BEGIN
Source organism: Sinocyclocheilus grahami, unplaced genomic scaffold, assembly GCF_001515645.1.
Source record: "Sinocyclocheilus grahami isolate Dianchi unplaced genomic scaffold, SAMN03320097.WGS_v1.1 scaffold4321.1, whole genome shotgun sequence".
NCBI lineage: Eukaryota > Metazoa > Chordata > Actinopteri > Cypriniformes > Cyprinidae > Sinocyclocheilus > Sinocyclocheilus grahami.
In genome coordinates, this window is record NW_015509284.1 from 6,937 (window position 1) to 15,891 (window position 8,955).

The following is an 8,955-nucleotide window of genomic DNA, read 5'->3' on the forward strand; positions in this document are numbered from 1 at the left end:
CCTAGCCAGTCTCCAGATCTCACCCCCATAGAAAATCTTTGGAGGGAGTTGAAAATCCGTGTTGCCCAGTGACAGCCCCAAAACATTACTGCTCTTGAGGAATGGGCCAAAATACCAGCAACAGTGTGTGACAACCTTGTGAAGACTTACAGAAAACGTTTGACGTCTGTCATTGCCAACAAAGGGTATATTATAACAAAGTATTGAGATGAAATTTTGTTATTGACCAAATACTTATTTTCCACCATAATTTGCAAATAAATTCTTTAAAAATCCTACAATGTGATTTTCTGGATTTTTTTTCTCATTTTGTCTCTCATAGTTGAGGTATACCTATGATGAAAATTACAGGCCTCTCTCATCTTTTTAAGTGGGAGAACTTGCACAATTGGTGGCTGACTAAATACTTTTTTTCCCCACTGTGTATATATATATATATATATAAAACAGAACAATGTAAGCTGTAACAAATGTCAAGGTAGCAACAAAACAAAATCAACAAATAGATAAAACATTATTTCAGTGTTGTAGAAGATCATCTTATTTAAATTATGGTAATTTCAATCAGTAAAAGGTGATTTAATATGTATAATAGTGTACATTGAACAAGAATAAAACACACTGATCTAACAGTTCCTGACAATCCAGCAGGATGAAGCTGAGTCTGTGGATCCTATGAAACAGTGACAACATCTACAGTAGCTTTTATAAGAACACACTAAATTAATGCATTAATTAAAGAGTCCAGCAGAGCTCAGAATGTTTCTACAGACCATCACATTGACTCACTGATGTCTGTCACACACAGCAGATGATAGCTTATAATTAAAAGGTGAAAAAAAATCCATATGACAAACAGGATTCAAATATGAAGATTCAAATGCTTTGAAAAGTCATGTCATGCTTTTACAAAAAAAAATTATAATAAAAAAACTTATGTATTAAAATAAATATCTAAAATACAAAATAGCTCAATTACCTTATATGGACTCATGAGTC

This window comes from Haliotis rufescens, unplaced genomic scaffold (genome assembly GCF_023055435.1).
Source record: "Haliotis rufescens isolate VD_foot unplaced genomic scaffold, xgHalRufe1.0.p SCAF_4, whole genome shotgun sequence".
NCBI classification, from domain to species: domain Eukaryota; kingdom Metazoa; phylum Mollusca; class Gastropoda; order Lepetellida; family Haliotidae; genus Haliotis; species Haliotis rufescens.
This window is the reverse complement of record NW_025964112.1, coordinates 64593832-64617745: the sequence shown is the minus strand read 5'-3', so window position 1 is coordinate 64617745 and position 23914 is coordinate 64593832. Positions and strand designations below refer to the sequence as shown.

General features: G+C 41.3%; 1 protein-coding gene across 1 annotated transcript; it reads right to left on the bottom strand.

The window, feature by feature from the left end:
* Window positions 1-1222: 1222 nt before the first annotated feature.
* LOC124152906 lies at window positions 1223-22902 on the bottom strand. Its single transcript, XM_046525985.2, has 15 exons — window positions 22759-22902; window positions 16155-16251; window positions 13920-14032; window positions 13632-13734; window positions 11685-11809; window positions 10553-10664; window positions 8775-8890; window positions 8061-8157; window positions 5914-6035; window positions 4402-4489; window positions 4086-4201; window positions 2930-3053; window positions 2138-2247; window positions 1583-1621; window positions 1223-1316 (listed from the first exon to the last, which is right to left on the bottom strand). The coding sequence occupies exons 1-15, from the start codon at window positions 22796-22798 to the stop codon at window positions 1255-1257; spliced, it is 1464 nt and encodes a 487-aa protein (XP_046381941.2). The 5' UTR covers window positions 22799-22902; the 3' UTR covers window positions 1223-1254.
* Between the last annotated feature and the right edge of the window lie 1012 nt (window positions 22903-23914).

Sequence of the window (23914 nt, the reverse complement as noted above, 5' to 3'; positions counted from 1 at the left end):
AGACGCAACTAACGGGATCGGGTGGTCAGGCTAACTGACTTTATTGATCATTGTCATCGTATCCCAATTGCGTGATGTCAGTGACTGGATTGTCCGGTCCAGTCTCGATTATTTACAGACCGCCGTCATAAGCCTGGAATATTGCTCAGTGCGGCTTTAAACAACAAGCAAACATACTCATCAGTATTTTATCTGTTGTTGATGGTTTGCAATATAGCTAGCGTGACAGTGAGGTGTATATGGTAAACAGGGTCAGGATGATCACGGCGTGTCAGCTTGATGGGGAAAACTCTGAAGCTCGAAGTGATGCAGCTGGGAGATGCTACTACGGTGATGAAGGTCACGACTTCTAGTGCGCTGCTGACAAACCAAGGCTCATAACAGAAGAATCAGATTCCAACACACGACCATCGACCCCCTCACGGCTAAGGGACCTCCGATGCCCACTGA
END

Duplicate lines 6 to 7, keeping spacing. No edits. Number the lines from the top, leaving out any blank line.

CCTAGCCAGTCTCCAGATCTCACCCCCATAGAAAATCTTTGGAGGGAGTTGAAAATCCGTGTTGCCCAGTGACAGCCCCAAAACATTACTGCTCTTGAGGAATGGGCCAAAATACCAGCAACAGTGTGTGACAACCTTGTGAAGACTTACAGAAAACGTTTGACGTCTGTCATTGCCAACAAAGGGTATATTATAACAAAGTATTGAGATGAAATTTTGTTATTGACCAAATACTTATTTTCCACCATAATTTGCAAATAAATTCTTTAAAAATCCTACAATGTGATTTTCTGGATTTTTTTTCTCATTTTGTCTCTCATAGTTGAGGTATACCTATGATGAAAATTACAGGCCTCTCTCATCTTTTTAAGTGGGAGAACTTGCACAATTGGTGGCTGACTAAATACTTTTTTTCCCCACTGTGTATATATATATATATATATAAAACAGAACAATGTAAGCTGTAACAAATGTCAAGGTAGCAACAAAACAAAATCAACAAATAGATAAAACATTATTTCAGTGTTGTAGAAGATCATCTTATTTAAATTATGGTAATTTCAATCAGTAAAAGGTGATTTAATATGTATAATAGTGTACATTGAACAAGAATAAAACACACTGATCTAACAGTTCCTGACAATCCAGCAGGATGAAGCTGAGTCTGTGGATCCTATGAAACAGTGACAACATCTACAGTAGCTTTTATAAGAACACACTAAATTAATGCATTAATTAAAGAGTCCAGCAGAGCTCAGAATGTTTCTACAGACCATCACATTGACTCACTGATGTCTGTCACACACAGCAGATGATAGCTTATAATTAAAAGGTGAAAAAAAATCCATATGACAAACAGGATTCAAATATGAAGATTCAAATGCTTTGAAAAGTCATGTCATGCTTTTACAAAAAAAAATTATAATAAAAAAACTTATGTATTAAAATAAATATCTAAAATACAAAATAGCTCAATTACCTTATATGGACTCATGAGTC

This window comes from Haliotis rufescens, unplaced genomic scaffold (genome assembly GCF_023055435.1).